Hardly a week passes without some headline accusing unnamed Chinese hackers of digital misdeeds. They’ve breached a bank, broken into a retailer, stolen data from a health insurer, or infiltrated American government networks. Most famously, Obama administration officials called out China as the No. 1 suspect in the massive Office of Personnel Management breach last year.
But even though US officials point the finger at China for aggressively hacking of American computer networks – either for commercial gain or in service of national spying – there’s often little discussion about what’s driving their actions. Of course, all countries spy and all countries use the Internet to do it. But many experts say China is in a league of its own when it comes to digital espionage for commercial gain or hacking into the networks of critics, activists, or civil society organizations working toward reform.
“Why they are constantly hacking into companies, institutions, the military, quite honestly, is because they can. There has been almost no cost to them,” said Adam Segal, director of the digital and cyberspace policy program at the Council on Foreign Relations and author of “The Hacked World Order.”
Passcode convened a Feb. 4 panel discussion that explored China’s motivations in cyberspace –and how its actions are affecting governments, companies, and civil society – that included Segal, Sharon Hom, executive director of Human Rights in China, Michael Sulmeyer, director of the cybersecurity project at the Harvard Kennedy School’s Belfer Center, and Lobsang Gyatso Sither, digital security programs manager at the Tibet Action Institute. Excerpts follow.
All photos are by Ann Hermes, staff photographer of The Christian Science Monitor.
Why is China hacking the world?
Beyond the fact that it can, and there have been few ramifications, economics drives much of China’s digital espionage. While many people may think of China as a “massive economic success story” that has “raised hundreds of millions of people out of poverty,” said Segal, Beijing worries about being left in the next stage of global development as the world moves away from manufacturing and toward the knowledge economy.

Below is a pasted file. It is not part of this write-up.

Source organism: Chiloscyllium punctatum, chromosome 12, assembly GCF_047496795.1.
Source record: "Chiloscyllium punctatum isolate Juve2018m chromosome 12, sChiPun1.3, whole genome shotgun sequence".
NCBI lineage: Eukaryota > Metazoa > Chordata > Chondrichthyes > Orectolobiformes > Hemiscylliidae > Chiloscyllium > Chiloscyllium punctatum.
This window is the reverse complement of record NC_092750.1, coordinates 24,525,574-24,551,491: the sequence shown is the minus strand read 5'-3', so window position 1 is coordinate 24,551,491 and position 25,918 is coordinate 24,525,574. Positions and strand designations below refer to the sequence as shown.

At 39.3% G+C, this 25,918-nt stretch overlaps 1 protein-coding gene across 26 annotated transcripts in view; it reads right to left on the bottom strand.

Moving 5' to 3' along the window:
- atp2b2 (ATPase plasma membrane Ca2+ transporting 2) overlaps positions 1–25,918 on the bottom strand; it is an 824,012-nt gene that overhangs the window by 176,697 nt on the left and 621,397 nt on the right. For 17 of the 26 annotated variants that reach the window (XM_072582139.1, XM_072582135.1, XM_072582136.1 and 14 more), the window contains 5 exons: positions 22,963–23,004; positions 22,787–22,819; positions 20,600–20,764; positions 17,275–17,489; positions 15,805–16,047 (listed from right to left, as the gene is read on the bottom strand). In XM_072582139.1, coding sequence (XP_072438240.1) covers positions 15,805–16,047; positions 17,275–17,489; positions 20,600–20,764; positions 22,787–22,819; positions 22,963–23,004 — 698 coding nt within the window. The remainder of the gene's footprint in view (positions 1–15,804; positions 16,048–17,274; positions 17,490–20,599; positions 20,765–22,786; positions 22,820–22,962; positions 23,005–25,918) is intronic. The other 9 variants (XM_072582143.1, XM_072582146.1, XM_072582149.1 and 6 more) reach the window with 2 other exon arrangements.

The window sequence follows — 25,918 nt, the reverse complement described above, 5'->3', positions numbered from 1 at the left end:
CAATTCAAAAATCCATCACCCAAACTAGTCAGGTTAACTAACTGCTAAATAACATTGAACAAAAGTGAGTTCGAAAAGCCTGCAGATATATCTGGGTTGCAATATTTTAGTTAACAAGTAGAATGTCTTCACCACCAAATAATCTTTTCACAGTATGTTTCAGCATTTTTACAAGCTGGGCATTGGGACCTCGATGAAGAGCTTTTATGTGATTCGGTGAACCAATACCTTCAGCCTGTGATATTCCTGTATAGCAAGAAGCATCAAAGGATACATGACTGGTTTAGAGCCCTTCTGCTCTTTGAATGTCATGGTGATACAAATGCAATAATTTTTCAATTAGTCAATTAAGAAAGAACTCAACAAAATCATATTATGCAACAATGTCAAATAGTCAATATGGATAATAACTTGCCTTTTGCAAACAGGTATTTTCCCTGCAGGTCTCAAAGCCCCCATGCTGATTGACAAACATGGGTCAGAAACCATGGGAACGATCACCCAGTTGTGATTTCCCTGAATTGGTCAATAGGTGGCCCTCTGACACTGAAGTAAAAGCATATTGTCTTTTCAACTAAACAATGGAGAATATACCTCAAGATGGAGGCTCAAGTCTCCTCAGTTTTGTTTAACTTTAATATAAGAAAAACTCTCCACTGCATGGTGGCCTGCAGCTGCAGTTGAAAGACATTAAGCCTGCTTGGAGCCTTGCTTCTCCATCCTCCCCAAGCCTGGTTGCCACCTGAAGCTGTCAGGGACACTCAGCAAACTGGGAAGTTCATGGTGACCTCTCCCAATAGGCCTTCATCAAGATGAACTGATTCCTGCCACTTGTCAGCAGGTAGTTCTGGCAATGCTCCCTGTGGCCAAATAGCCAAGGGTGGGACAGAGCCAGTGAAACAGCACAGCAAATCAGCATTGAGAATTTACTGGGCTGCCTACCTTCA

China is also impatient, says Mr. Segal. It wants to accelerate its own engine of technological development and it’s doing that by hacking corporations and stealing intellectual property, he says. “The Chinese don’t want to be the factory to the world any longer,” said Segal, who recently wrote a cover story for The Christian Science Monitor explaining why China hacks the world. “The Chinese are really worried that in the next stage of development, they are going to get caught in a technology trap.... They want to move up the chain much more quickly, so we see them hacking to steal intellectual property.”
It’s the nature of geopolitics in the Digital Age. As National Security Agency leaker Edward Snowden has shown, the NSA is certainly willing to hack phones, networks, and anything else to eavesdrop on friends and enemies alike.
“The difference that the US has been trying to establish for the past five years was that there’s good hacking, and there’s bad hacking,” said Segal. “Of course, the good hacking is the hacking the United States does. The good hacking is hacking focused on political and military espionage. Bad hacking is breaking into a company, stealing their intellectual property to help a Chinese company. The US doesn’t do that.”
Control the narrative
Both Segal and Sharon Hom said China is also exerting power in cyberspace to control freedom of expression, tamp down on criticism, and attempt to intimidate anyone – activists, artists, students, and journalists – who criticize the Communist Party. “China wants to control the narrative about itself but also the narrative about the world,” said Ms. Hom. “The party wants to manage expression online.”
While China’s hacking has become a national security issue in the US as a result of political and industrial espionage – the recent deal between Washington and Beijing is meant to curtail cyber-enabled commercial spying – Hom says the rights community has long felt the full force of China’s relentless digital assaults.
“When we think about cybersecurity, it is a transnational issue. It’s an issue that has always been obvious to the human rights community, that it affected all of us. But it’s become more obvious to the private sector when governments are attacked, when companies are attacked, they realize that they’re actually in the same boat with human rights groups and Tibetan activists. We’ve always been targeted by attacks.”